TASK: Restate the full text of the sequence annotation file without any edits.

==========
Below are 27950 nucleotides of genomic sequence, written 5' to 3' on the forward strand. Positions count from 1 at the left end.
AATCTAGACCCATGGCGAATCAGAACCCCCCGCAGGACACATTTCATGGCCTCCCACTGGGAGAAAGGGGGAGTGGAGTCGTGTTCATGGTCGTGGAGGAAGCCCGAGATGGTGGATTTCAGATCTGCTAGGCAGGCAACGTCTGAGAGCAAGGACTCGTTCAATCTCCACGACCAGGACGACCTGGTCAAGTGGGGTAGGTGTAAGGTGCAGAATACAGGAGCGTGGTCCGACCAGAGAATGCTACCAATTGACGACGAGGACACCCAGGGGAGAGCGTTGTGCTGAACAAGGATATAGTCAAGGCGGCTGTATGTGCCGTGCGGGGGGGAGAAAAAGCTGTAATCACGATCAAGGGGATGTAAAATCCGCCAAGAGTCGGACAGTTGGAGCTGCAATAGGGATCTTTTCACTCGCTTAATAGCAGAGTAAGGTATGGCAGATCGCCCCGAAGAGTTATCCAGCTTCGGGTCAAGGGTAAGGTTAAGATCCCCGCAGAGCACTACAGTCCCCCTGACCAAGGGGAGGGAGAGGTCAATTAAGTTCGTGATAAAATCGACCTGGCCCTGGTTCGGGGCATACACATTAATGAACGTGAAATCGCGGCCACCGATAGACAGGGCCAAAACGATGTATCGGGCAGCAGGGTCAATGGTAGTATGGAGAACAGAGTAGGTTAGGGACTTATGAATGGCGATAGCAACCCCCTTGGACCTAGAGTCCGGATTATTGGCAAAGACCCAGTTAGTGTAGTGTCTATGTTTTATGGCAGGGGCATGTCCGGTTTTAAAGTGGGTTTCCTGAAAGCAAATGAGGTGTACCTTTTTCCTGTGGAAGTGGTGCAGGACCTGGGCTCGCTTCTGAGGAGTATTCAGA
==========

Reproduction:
Below are 27950 nucleotides of genomic sequence, written 5' to 3' on the forward strand. Positions count from 1 at the left end.
AATCTAGACCCATGGCGAATCAGAACCCCCCGCAGGACACATTTCATGGCCTCCCACTGGGAGAAAGGGGGAGTGGAGTCGTGTTCATGGTCGTGGAGGAAGCCCGAGATGGTGGATTTCAGATCTGCTAGGCAGGCAACGTCTGAGAGCAAGGACTCGTTCAATCTCCACGACCAGGACGACCTGGTCAAGTGGGGTAGGTGTAAGGTGCAGAATACAGGAGCGTGGTCCGACCAGAGAATGCTACCAATTGACGACGAGGACACCCAGGGGAGAGCGTTGTGCTGAACAAGGATATAGTCAAGGCGGCTGTATGTGCCGTGCGGGGGGGAGAAAAAGCTGTAATCACGATCAAGGGGATGTAAAATCCGCCAAGAGTCGGACAGTTGGAGCTGCAATAGGGATCTTTTCACTCGCTTAATAGCAGAGTAAGGTATGGCAGATCGCCCCGAAGAGTTATCCAGCTTCGGGTCAAGGGTAAGGTTAAGATCCCCGCAGAGCACTACAGTCCCCCTGACCAAGGGGAGGGAGAGGTCAATTAAGTTCGTGATAAAATCGACCTGGCCCTGGTTCGGGGCATACACATTAATGAACGTGAAATCGCGGCCACCGATAGACAGGGCCAAAACGATGTATCGGGCAGCAGGGTCAATGGTAGTATGGAGAACAGAGTAGGTTAGGGACTTATGAATGGCGATAGCAACCCCCTTGGACCTAGAGTCCGGATTATTGGCAAAGACCCAGTTAGTGTAGTGTCTATGTTTTATGGCAGGGGCATGTCCGGTTTTAAAGTGGGTTTCCTGAAAGCAAATGAGGTGTACCTTTTTCCTGTGGAAGTGGTGCAGGACCTGGGCTCGCTTCTGAGGAGTATTCAGA